In short this might be one of my favorite 3rd party additions of the last 6 months. Seriously if you have any plans to run a game that has anything to do with lost civilizations sunken under the waves ala Atlantis, powerful ancient technology that seems both futuristic and at the same time old (aka archeotech or other past visions of future technology like jules verne, dungeonpunk, steampunk, or industrialpunk), mythos style aquatic abilities linked to some of the oldest cthulhian style monsters in the game (the aboleth), new fighting styles and feats centered around aquatic or semi aquatic campaigns, gear for aquatic or games based largely around, or even a little psychic magic style options or even potential gladiator style fighting options this book is for you. And if you can believe it that's just scratching the surface.

The book starts off with a nice foreword about the creation of the Aboleth, a nice addition and an interesting look at the creation of one of the oldest and most long standing monsters in the table top world. Next there is a wonderful section on ancient sunken civilizations of history including Atlantis, Lemuria, and Mu along with ways to incorporate them or their feel into your own home world from talks about the technology associated with that particular fabled city to discussions on the writers and their associated styles that made those cities stand out from one another, along with various questions meant to get your mind churning on how to create your own great lost city lost to time.

After that we get a nice section of new feats and character options ranging from things like a net & fighter build for fighters to a sea monster domain for clerics and a few awesome new bloodlines up to and including a bloodline that gives you psychic powers that can not only shield you from attacks but let you fling people across rooms and read their minds! That last one has me jonesing for a chance to get into a game that lets me deflect attacks with my mind or have one of my players want to throw down a sorcerer who plays like something akin to a classic telekinetic telepath in a world of magic. This section has even more than this, with options for every core class ranging from rogue talent like options for base classes to whole new archetypes that help acclimate those classes to a campaign more focused on the sea/lost civilizations. On top of that you also have tons of feats to help further that motif with many that would work just as well in campaigns near the ocean as far away (with the trident & net fighting feats really springing to mind).

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The guide to running madness and Cthulian horror in your game


So to start a string of reviews that don't have a title involving the word fantastic here is one of the first, Tomes of Ancient Knowledge. To start this book strives to accomplish 3 things in my mind. Number 1, to create a new and thematically appropriate system for sanity & madness mechanics for the pathfinder system, present the concept of mythos themed spells, creatures, and spellcasting in an interesting and thematically sound way, and presenting us with some thematic and compelling examples of these vile tomes.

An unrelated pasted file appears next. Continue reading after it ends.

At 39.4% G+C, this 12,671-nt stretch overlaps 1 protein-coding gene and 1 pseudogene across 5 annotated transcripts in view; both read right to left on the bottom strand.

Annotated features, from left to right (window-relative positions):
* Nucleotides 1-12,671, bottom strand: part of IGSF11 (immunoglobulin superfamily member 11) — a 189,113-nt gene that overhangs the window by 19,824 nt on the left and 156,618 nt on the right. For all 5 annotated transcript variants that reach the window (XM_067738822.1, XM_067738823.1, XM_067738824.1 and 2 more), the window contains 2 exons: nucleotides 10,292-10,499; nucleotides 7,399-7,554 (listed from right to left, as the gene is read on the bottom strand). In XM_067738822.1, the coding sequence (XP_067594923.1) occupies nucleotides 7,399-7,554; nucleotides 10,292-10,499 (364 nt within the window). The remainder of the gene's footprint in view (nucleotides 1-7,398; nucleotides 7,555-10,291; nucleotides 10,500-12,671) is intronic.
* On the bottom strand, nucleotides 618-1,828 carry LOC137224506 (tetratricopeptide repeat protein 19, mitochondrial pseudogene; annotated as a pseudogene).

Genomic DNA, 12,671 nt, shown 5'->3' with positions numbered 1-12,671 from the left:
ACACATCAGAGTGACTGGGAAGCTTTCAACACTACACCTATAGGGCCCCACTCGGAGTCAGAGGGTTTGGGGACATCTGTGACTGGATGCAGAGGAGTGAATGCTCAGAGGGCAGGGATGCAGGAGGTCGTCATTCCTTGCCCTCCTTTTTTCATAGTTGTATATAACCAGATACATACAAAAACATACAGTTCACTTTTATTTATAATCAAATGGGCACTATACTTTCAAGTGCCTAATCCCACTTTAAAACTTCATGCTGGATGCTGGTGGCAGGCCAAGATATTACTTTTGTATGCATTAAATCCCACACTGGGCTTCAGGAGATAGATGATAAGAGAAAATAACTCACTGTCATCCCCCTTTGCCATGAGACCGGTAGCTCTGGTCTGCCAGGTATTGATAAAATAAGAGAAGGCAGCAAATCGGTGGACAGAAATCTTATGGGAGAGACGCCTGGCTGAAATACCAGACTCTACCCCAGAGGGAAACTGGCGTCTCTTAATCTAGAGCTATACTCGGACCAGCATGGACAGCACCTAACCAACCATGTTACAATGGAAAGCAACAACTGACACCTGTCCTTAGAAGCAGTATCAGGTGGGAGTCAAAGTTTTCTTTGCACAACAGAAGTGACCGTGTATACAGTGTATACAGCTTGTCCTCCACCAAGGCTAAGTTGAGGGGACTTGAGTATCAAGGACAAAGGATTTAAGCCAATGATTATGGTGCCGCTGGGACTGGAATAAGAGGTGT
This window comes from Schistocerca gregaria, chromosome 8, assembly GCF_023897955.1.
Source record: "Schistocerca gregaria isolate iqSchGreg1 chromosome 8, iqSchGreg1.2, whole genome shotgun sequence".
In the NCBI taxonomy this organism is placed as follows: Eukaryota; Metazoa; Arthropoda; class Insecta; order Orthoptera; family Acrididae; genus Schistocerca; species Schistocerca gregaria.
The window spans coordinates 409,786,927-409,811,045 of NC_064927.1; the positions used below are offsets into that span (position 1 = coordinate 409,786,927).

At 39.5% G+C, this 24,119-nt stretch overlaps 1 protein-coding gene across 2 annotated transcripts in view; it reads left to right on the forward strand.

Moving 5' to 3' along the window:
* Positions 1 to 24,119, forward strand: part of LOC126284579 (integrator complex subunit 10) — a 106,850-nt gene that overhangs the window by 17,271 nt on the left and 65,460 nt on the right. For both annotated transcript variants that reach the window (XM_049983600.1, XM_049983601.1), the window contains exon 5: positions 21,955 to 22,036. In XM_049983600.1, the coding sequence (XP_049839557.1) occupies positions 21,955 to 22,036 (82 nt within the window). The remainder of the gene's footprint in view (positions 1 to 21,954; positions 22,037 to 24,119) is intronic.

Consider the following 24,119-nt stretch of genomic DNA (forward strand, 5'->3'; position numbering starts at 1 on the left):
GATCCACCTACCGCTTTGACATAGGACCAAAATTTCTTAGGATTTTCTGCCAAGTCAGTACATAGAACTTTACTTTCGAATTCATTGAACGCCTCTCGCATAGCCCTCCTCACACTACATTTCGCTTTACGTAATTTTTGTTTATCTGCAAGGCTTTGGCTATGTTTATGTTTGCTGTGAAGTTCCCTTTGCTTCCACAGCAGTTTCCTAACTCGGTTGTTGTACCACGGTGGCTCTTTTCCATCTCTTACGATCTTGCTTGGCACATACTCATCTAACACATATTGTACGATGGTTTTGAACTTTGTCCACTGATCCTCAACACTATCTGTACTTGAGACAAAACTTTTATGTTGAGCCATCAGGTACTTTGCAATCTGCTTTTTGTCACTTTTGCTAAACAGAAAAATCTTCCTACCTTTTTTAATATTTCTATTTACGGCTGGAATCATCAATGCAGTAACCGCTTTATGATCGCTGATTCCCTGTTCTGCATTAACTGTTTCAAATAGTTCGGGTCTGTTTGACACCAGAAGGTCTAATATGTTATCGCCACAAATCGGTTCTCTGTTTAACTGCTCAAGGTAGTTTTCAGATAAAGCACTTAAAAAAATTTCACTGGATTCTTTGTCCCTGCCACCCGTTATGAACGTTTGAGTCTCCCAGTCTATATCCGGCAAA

First up is the sanity system and I have to say that they hands down hit it out of the park. For those of you who like me have a passion for a certain pulp author themed high mortality horror game you've all had that fantasy at least once of being able to run some of those madness rules inside your pathfinder game. The problem I've always found though is the dissonance between the two mediums with Call of Cthulhu's sanity mechanic being very well built to help promote that horror through it's disempowerment while simultaneously being ill suited to the power fantasy that pathfinder is built to help promote. In short, the big problem with the sanity mechanic is that it's built to increase the fun by taking away a characters power which is the exact opposite of what pathfinder is built to do. Now with all that stacked against them Legendary has somehow managed to pull it off. To start the system doesn't lock itself to your wisdom stat(the classic choice for most sanity ports) but instead is built around your lowest mental stat. This does two things, one it allows players to build the character they want and not have to pump a certain stat specifically, second it manages to somehow leave no one class truly safe from the madness of the mythos. Now you get to watch as your paladin becomes more forgetful, your wizard become unhinged, and your monk slowly become more and more distant and despondent until they start shouting Tekelili! at the top of their lungs. Next even though accruing madness does bring about some penalties to your stats it also grants boons including incite into the mythos and bonuses on rolls against it. Top this off with ways to handle the penalties including temporary and permanent solution and you have what might be the best system I've seen to handle insanity to date.

Next up we kind of have to talk about the tomes which make up the bulk of this book. Now I have to say that pretty much everything else in this book from after the sanity system on is pretty much GM's eyes only until your players get their hands on one of these dark and terrible tomes so if you are a player I suggest you stop reading to avoid spoiling the surprise. For the rest of you though carry on.